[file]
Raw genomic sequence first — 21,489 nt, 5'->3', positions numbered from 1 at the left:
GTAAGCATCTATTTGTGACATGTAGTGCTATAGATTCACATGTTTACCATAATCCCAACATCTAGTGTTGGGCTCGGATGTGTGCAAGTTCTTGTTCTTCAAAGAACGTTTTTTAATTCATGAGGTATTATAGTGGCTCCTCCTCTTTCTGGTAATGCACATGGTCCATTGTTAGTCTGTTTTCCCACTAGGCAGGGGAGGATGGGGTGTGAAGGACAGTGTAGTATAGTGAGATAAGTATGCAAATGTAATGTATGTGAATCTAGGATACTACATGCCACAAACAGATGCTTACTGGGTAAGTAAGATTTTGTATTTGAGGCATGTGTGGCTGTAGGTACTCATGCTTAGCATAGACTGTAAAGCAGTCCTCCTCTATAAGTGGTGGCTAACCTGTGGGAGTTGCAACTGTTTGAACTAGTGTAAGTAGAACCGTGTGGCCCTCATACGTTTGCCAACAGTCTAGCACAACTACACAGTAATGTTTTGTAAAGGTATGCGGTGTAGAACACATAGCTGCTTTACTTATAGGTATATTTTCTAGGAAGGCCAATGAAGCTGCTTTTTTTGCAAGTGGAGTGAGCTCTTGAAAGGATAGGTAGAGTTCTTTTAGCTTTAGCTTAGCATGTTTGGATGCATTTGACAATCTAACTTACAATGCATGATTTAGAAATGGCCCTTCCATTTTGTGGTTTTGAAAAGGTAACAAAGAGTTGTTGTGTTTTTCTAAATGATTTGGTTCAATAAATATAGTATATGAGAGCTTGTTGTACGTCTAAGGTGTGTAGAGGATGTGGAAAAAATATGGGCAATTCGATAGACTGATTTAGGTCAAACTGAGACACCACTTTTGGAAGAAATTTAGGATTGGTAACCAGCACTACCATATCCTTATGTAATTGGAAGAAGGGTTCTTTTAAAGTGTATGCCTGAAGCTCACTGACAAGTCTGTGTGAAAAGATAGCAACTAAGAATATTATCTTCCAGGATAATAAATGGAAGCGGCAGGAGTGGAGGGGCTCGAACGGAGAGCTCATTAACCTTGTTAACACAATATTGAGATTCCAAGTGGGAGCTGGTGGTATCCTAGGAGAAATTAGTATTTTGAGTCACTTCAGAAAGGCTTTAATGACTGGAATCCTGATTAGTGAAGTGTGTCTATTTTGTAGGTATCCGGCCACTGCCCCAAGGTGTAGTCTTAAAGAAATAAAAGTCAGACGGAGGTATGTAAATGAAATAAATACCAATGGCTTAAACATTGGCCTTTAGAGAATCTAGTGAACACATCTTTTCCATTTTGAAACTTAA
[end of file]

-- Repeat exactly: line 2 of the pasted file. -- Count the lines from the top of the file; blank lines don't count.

GTAAGCATCTATTTGTGACATGTAGTGCTATAGATTCACATGTTTACCATAATCCCAACATCTAGTGTTGGGCTCGGATGTGTGCAAGTTCTTGTTCTTCAAAGAACGTTTTTTAATTCATGAGGTATTATAGTGGCTCCTCCTCTTTCTGGTAATGCACATGGTCCATTGTTAGTCTGTTTTCCCACTAGGCAGGGGAGGATGGGGTGTGAAGGACAGTGTAGTATAGTGAGATAAGTATGCAAATGTAATGTATGTGAATCTAGGATACTACATGCCACAAACAGATGCTTACTGGGTAAGTAAGATTTTGTATTTGAGGCATGTGTGGCTGTAGGTACTCATGCTTAGCATAGACTGTAAAGCAGTCCTCCTCTATAAGTGGTGGCTAACCTGTGGGAGTTGCAACTGTTTGAACTAGTGTAAGTAGAACCGTGTGGCCCTCATACGTTTGCCAACAGTCTAGCACAACTACACAGTAATGTTTTGTAAAGGTATGCGGTGTAGAACACATAGCTGCTTTACTTATAGGTATATTTTCTAGGAAGGCCAATGAAGCTGCTTTTTTTGCAAGTGGAGTGAGCTCTTGAAAGGATAGGTAGAGTTCTTTTAGCTTTAGCTTAGCATGTTTGGATGCATTTGACAATCTAACTTACAATGCATGATTTAGAAATGGCCCTTCCATTTTGTGGTTTTGAAAAGGTAACAAAGAGTTGTTGTGTTTTTCTAAATGATTTGGTTCAATAAATATAGTATATGAGAGCTTGTTGTACGTCTAAGGTGTGTAGAGGATGTGGAAAAAATATGGGCAATTCGATAGACTGATTTAGGTCAAACTGAGACACCACTTTTGGAAGAAATTTAGGATTGGTAACCAGCACTACCATATCCTTATGTAATTGGAAGAAGGGTTCTTTTAAAGTGTATGCCTGAAGCTCACTGACAAGTCTGTGTGAAAAGATAGCAACTAAGAATATTATCTTCCAGGATAATAAATGGAAGCGGCAGGAGTGGAGGGGCTCGAACGGAGAGCTCATTAACCTTGTTAACACAATATTGAGATTCCAAGTGGGAGCTGGTGGTATCCTAGGAGAAATTAGTATTTTGAGTCACTTCAGAAAGGCTTTAATGACTGGAATCCTGATTAGTGAAGTGTGTCTATTTTGTAGGTATCCGGCCACTGCCCCAAGGTGTAGTCTTAAAGAAATAAAAGTCAGACGGAGGTATGTAAATGAAATAAATACCAATGGCTTAAACATTGGCCTTTAGAGAATCTAGTGAACACATCTTTTCCATTTTGAAACTTAA